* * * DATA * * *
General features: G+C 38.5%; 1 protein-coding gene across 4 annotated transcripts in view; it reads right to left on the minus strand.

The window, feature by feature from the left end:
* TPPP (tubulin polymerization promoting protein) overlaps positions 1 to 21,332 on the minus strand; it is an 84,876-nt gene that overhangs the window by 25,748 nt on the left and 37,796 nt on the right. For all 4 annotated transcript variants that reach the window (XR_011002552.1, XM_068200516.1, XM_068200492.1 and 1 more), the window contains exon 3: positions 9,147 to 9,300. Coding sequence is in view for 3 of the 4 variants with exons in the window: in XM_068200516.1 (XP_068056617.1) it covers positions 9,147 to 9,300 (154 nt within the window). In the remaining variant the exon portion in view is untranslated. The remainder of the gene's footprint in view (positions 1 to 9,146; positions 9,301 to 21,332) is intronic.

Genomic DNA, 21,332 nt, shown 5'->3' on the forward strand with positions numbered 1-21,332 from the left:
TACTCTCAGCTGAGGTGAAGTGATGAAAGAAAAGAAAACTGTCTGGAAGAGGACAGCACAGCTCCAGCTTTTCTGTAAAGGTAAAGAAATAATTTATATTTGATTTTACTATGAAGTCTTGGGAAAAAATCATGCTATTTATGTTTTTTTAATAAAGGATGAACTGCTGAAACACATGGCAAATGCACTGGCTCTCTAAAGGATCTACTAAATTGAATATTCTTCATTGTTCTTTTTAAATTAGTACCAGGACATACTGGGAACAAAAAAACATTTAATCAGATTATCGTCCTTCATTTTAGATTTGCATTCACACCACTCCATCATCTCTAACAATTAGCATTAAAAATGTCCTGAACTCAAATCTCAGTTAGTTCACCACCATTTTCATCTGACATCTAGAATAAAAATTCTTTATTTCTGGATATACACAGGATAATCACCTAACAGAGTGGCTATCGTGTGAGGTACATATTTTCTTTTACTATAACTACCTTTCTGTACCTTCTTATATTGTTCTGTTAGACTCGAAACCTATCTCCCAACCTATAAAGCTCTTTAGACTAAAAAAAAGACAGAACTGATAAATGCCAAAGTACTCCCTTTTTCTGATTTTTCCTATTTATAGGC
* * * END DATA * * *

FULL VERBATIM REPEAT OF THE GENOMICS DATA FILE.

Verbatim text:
General features: G+C 38.5%; 1 protein-coding gene across 4 annotated transcripts in view; it reads right to left on the minus strand.

The window, feature by feature from the left end:
* TPPP (tubulin polymerization promoting protein) overlaps positions 1 to 21,332 on the minus strand; it is an 84,876-nt gene that overhangs the window by 25,748 nt on the left and 37,796 nt on the right. For all 4 annotated transcript variants that reach the window (XR_011002552.1, XM_068200516.1, XM_068200492.1 and 1 more), the window contains exon 3: positions 9,147 to 9,300. Coding sequence is in view for 3 of the 4 variants with exons in the window: in XM_068200516.1 (XP_068056617.1) it covers positions 9,147 to 9,300 (154 nt within the window). In the remaining variant the exon portion in view is untranslated. The remainder of the gene's footprint in view (positions 1 to 9,146; positions 9,301 to 21,332) is intronic.

Genomic DNA, 21,332 nt, shown 5'->3' on the forward strand with positions numbered 1-21,332 from the left:
TACTCTCAGCTGAGGTGAAGTGATGAAAGAAAAGAAAACTGTCTGGAAGAGGACAGCACAGCTCCAGCTTTTCTGTAAAGGTAAAGAAATAATTTATATTTGATTTTACTATGAAGTCTTGGGAAAAAATCATGCTATTTATGTTTTTTTAATAAAGGATGAACTGCTGAAACACATGGCAAATGCACTGGCTCTCTAAAGGATCTACTAAATTGAATATTCTTCATTGTTCTTTTTAAATTAGTACCAGGACATACTGGGAACAAAAAAACATTTAATCAGATTATCGTCCTTCATTTTAGATTTGCATTCACACCACTCCATCATCTCTAACAATTAGCATTAAAAATGTCCTGAACTCAAATCTCAGTTAGTTCACCACCATTTTCATCTGACATCTAGAATAAAAATTCTTTATTTCTGGATATACACAGGATAATCACCTAACAGAGTGGCTATCGTGTGAGGTACATATTTTCTTTTACTATAACTACCTTTCTGTACCTTCTTATATTGTTCTGTTAGACTCGAAACCTATCTCCCAACCTATAAAGCTCTTTAGACTAAAAAAAAGACAGAACTGATAAATGCCAAAGTACTCCCTTTTTCTGATTTTTCCTATTTATAGGC